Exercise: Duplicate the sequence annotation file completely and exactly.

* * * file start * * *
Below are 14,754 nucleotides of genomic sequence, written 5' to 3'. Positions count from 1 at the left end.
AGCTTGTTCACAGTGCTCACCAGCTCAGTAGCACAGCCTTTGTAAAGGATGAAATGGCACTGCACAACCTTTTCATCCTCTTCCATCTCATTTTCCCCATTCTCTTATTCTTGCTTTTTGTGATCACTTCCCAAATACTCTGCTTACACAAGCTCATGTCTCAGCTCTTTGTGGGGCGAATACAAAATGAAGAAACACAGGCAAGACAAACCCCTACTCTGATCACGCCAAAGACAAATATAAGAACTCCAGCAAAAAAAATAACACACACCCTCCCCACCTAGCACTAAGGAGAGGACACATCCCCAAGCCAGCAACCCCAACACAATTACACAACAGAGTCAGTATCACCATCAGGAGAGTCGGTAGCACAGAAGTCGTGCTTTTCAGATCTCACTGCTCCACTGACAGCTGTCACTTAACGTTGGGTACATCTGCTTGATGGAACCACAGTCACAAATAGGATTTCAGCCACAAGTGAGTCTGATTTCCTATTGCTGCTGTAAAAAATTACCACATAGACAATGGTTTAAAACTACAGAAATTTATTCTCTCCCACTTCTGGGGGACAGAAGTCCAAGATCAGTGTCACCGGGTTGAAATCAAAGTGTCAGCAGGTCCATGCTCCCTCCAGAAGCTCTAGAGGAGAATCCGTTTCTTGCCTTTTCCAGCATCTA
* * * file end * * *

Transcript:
Below are 14,754 nucleotides of genomic sequence, written 5' to 3'. Positions count from 1 at the left end.
AGCTTGTTCACAGTGCTCACCAGCTCAGTAGCACAGCCTTTGTAAAGGATGAAATGGCACTGCACAACCTTTTCATCCTCTTCCATCTCATTTTCCCCATTCTCTTATTCTTGCTTTTTGTGATCACTTCCCAAATACTCTGCTTACACAAGCTCATGTCTCAGCTCTTTGTGGGGCGAATACAAAATGAAGAAACACAGGCAAGACAAACCCCTACTCTGATCACGCCAAAGACAAATATAAGAACTCCAGCAAAAAAAATAACACACACCCTCCCCACCTAGCACTAAGGAGAGGACACATCCCCAAGCCAGCAACCCCAACACAATTACACAACAGAGTCAGTATCACCATCAGGAGAGTCGGTAGCACAGAAGTCGTGCTTTTCAGATCTCACTGCTCCACTGACAGCTGTCACTTAACGTTGGGTACATCTGCTTGATGGAACCACAGTCACAAATAGGATTTCAGCCACAAGTGAGTCTGATTTCCTATTGCTGCTGTAAAAAATTACCACATAGACAATGGTTTAAAACTACAGAAATTTATTCTCTCCCACTTCTGGGGGACAGAAGTCCAAGATCAGTGTCACCGGGTTGAAATCAAAGTGTCAGCAGGTCCATGCTCCCTCCAGAAGCTCTAGAGGAGAATCCGTTTCTTGCCTTTTCCAGCATCTA